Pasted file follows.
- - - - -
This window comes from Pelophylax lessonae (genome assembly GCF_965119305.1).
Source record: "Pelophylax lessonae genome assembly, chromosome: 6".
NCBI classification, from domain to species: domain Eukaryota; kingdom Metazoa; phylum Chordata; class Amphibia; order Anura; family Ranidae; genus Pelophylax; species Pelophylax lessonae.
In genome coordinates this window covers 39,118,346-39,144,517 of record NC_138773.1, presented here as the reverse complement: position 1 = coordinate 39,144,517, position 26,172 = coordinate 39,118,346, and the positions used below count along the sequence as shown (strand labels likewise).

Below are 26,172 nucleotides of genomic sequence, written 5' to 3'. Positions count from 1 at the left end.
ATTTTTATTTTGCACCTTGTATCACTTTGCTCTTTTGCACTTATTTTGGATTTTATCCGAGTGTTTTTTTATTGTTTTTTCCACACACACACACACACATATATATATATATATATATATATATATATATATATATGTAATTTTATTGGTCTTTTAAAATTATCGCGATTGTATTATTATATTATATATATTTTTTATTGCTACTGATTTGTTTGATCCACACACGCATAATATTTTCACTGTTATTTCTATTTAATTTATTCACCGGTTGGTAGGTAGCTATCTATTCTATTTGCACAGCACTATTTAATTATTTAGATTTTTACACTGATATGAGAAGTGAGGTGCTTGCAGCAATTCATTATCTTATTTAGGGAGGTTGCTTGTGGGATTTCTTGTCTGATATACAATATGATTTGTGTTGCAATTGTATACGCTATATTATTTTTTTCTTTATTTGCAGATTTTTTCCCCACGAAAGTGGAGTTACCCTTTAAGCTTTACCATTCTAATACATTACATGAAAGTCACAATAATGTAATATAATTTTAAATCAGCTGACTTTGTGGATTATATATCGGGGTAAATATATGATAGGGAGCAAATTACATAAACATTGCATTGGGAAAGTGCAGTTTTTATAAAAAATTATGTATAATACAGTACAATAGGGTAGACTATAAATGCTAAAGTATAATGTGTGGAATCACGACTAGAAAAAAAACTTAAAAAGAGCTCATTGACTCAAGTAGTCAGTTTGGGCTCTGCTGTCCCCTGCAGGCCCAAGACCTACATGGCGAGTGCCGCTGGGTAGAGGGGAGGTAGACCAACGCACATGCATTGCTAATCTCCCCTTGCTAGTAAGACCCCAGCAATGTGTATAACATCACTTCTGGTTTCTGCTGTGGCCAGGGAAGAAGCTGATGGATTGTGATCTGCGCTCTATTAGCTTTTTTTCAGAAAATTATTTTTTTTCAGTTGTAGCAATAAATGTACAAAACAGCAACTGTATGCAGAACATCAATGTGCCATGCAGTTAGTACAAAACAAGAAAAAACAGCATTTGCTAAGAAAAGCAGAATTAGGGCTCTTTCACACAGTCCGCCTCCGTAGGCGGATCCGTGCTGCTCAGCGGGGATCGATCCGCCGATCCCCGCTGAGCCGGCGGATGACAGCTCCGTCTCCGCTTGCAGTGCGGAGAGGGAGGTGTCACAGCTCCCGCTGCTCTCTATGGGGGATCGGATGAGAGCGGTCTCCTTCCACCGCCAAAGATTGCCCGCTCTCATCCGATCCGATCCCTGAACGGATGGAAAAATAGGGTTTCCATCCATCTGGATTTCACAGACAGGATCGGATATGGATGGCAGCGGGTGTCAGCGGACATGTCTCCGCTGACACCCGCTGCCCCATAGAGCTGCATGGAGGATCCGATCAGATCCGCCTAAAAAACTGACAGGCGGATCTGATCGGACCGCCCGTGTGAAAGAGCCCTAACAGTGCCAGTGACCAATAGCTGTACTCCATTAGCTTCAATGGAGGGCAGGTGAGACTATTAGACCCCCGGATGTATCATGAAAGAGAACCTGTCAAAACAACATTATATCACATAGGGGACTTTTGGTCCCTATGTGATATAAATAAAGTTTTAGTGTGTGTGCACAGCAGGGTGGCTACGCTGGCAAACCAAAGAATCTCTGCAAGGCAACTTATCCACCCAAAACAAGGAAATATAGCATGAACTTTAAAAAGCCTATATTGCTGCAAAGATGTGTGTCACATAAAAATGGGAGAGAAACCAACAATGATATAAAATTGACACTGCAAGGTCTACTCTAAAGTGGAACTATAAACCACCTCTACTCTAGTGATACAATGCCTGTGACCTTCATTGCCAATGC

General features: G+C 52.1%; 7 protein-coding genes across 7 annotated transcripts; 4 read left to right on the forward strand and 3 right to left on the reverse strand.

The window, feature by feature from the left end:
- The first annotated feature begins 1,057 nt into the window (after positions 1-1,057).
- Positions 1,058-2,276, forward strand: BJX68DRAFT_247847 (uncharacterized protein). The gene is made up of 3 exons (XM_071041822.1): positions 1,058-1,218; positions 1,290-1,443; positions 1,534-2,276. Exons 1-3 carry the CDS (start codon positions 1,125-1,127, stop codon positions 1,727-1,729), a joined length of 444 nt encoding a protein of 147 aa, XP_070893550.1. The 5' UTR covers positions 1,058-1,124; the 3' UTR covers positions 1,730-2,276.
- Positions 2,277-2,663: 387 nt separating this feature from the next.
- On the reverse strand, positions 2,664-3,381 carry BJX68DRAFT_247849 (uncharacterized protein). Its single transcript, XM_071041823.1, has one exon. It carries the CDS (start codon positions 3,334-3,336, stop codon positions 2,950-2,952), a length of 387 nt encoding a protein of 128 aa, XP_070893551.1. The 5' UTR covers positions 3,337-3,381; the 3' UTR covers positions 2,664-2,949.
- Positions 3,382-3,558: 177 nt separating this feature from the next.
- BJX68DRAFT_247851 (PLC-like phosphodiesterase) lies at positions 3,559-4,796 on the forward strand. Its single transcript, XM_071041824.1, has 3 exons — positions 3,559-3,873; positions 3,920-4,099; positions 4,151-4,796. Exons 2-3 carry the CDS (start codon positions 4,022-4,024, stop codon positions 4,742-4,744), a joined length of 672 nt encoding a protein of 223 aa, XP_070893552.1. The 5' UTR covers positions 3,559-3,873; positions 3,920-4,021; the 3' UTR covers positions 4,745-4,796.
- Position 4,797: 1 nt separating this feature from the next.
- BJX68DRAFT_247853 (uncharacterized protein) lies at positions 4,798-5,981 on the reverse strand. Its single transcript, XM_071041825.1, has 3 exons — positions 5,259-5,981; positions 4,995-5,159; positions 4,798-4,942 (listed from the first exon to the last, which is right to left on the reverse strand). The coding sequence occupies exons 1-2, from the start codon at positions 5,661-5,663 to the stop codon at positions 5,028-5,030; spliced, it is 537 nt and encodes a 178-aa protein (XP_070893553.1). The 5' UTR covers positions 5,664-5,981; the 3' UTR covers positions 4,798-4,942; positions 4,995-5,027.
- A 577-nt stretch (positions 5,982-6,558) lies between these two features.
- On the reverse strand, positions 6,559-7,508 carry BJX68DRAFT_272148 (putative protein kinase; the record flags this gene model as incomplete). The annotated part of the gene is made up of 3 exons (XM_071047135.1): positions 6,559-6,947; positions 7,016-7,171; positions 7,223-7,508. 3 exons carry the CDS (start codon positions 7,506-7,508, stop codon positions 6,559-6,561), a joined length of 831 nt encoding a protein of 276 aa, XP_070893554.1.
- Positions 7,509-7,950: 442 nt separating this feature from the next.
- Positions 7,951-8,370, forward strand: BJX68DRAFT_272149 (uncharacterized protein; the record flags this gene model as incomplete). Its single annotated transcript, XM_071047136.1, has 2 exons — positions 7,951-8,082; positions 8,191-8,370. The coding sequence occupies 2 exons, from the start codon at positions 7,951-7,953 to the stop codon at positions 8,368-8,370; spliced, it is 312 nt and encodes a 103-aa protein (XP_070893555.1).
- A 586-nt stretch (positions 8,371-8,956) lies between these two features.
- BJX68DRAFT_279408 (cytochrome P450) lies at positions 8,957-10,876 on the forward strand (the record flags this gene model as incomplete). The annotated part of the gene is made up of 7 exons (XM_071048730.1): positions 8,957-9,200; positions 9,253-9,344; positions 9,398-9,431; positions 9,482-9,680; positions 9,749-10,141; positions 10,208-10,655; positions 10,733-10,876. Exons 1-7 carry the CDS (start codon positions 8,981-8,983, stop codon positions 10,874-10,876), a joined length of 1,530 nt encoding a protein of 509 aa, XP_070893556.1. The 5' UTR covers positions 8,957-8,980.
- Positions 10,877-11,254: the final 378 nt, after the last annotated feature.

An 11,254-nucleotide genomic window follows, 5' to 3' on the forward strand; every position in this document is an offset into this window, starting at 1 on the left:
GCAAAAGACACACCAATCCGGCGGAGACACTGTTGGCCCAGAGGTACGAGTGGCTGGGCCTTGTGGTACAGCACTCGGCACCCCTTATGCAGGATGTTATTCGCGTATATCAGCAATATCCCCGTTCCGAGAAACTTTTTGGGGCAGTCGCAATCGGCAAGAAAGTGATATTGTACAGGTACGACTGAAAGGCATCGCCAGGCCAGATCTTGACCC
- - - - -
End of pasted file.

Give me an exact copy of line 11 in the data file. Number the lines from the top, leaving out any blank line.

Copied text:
- Positions 2,277-2,663: 387 nt separating this feature from the next.